The fact that China’s population is shrinking for the first time in decades is not just symbolically significant, writes Feng Wang, a sociology professor at the University of California, Irvine. This trend could have important economic, social and political consequences.
For much of its history, China boasted of having the largest population in the world. Until recently, it was even remotely.
That China’s population is shrinking now, and will even be overtaken by India later this year, is therefore big news, even though it’s been written in the stars for some time.
As a researcher on Chinese demographics, I know that the figures released by the Chinese government this week, which show deaths have exceeded births for the first time in six decades, are not just news, but an important development. .
Because the previous “shrinkage year” of 1961 was an anomaly, due to the economic debacle of the Great Leap Forward, when an estimated 30 million people starved to death. But the numbers for 2022 are completely different and represent a real tipping point.
This is the start of what is likely to be a long term trend. By the end of this century, China’s population is expected to decline by 45%. And this estimate assumes a stable Chinese fertility rate of 1.3 children per couple, which will not necessarily remain the case.
The falling numbers are fueling a trend that has been worrying demographers for some time: that of a rapidly aging society. By 2040, about a quarter of China’s population will be over 65.
In short: it is a seismic change of proportions. It will have both tangible and symbolic impact on China in three areas.
Over the past 40 years, China has undergone a historic transformation from a rural economy to a thriving manufacturing and service industry. This has been accompanied by an increase in quality of life and income.
But the Chinese government has long understood that the country cannot rely solely on the labour-intensive growth model of the past. Technological innovation and competition from countries with cheaper labor, such as Vietnam and India, have eroded this old pattern.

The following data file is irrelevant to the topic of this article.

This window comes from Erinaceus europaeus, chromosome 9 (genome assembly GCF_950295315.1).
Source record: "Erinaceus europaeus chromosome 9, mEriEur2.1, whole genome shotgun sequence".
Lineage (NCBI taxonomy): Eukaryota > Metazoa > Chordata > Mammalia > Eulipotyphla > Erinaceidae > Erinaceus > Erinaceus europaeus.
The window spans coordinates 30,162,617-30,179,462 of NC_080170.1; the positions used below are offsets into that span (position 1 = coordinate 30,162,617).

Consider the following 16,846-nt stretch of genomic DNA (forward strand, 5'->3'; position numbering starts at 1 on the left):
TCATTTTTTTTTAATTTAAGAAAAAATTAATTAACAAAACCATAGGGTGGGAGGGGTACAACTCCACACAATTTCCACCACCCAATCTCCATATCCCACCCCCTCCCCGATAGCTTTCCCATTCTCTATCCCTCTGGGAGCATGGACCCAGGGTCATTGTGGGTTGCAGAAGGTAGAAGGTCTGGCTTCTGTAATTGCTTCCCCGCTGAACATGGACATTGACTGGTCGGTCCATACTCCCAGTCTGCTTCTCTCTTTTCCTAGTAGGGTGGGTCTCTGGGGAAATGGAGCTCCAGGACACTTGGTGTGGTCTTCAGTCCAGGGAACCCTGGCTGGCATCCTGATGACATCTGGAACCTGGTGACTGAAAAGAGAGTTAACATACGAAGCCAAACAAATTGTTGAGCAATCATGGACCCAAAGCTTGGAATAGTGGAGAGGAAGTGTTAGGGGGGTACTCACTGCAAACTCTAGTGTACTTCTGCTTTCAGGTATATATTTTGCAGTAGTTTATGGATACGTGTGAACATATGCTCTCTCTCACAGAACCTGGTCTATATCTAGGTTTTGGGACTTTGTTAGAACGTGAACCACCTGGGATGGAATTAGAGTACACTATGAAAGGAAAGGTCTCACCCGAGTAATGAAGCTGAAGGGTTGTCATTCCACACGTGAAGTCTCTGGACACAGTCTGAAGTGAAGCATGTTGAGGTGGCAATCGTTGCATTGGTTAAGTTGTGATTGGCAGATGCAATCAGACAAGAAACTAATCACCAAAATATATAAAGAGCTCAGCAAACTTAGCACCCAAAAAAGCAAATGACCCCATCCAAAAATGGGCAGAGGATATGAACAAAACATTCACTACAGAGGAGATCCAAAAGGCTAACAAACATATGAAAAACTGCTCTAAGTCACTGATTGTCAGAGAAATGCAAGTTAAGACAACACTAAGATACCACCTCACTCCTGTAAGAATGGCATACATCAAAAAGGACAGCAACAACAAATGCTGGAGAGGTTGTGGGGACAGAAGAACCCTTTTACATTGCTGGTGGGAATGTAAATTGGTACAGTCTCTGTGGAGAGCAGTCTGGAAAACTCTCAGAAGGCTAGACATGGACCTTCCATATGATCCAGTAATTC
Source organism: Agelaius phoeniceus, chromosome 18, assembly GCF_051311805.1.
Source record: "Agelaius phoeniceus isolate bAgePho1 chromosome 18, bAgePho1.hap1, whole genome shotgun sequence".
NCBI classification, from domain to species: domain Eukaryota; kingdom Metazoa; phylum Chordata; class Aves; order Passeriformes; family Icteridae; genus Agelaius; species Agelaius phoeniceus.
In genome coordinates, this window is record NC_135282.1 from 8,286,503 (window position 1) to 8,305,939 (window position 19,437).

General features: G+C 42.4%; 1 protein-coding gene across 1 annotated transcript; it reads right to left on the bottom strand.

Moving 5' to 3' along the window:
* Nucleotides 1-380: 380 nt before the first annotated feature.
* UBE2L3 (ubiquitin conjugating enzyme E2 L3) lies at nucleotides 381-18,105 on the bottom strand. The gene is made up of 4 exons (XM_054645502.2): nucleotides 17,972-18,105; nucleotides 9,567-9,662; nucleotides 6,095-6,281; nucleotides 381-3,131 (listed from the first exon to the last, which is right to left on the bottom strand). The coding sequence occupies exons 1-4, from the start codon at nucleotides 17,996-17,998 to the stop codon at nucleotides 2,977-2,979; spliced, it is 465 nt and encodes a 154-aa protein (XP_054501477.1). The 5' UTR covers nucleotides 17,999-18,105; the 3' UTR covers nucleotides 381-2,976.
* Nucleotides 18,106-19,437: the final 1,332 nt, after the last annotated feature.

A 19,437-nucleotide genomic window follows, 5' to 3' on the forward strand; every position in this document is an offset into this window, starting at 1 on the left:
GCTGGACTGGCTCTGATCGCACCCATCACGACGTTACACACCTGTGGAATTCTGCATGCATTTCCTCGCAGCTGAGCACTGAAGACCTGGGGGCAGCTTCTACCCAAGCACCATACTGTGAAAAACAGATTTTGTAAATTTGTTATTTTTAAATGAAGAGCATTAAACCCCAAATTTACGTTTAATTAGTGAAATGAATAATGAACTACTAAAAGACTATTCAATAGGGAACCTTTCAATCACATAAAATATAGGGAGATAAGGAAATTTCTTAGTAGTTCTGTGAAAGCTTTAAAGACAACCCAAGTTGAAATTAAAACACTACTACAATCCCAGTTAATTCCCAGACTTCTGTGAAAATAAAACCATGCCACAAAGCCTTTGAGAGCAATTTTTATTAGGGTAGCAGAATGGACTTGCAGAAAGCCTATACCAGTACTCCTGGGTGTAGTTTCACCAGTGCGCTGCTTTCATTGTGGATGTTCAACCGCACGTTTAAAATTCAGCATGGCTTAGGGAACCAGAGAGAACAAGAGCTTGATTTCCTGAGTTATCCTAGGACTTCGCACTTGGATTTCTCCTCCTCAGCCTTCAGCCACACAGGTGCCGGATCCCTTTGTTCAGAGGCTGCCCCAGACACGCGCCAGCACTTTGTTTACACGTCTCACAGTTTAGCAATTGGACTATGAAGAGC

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This historic tipping point in China’s demographic evolution is a new wake-up call that the country needs to move faster from a production model to a post-industrial economy.
What does this mean for China and the world? Beijing’s aging and shrinking population will certainly present both short-term and long-term challenges. In short, this means on the one hand that there will be less labor to fuel the economy and stimulate economic growth, and on the other hand a growing group of elderly people who may need a costly support.
It is perhaps no coincidence that 2022 was not only a demographic turning point, but also the country’s worst economic performance since 1976.
The aging of the Chinese population is more than an economic issue, it will also profoundly change Chinese society. Many elderly people have only one descendant due to the one-child policy that lasted more than three decades and was only relaxed in 2016.
A growing number of people will not be able to support a single older child and will need financial, emotional and social support.
It will also increase the pressure on their children, who will have to combine the care of their parents with the efforts for their career and the care of their own children.
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It is the responsibility of the Chinese government to provide adequate health care and pensions. But unlike Western democracies, which have had decades to build a safety net, Beijing is struggling to keep pace with demographic and economic changes.
When China’s economy began to boom in the early 2000s, the Chinese government invested heavily in education and health care and expanded pension coverage. But demographic changes are so rapid that politics always lags behind. Even after large-scale expansion, the health system remains highly inefficient, unevenly distributed, and insufficient to meet large and growing needs. The social pension system is also highly segmented and disproportionately distributed.
How the Chinese government responds to the challenges of these dramatic demographic changes will be crucial. Failing to meet popular expectations could spell crisis for the Chinese Communist Party, whose fate is closely tied to economic growth. Any economic contraction could have serious consequences for the party. It will also be judged on the extent to which the state can fix the welfare system.
There are already strong arguments that the Chinese government has reacted too slowly. In particular, the one-child policy, which has played a significant role in slowing — and now reversing — population growth, has been government policy for more than three decades. It had been known since the 1990s that China’s fertility rate was too low to sustain its current population. But it wasn’t until 2016 that Beijing stepped in, relaxed the policy and allowed couples to have a second child and, in 2021, a third child.
These decisions to boost population growth – or at least slow the decline – came too late to prevent China from losing its crown as the world’s largest population. The loss of prestige is one thing, but the political impact of any economic hardship caused by this contraction is another.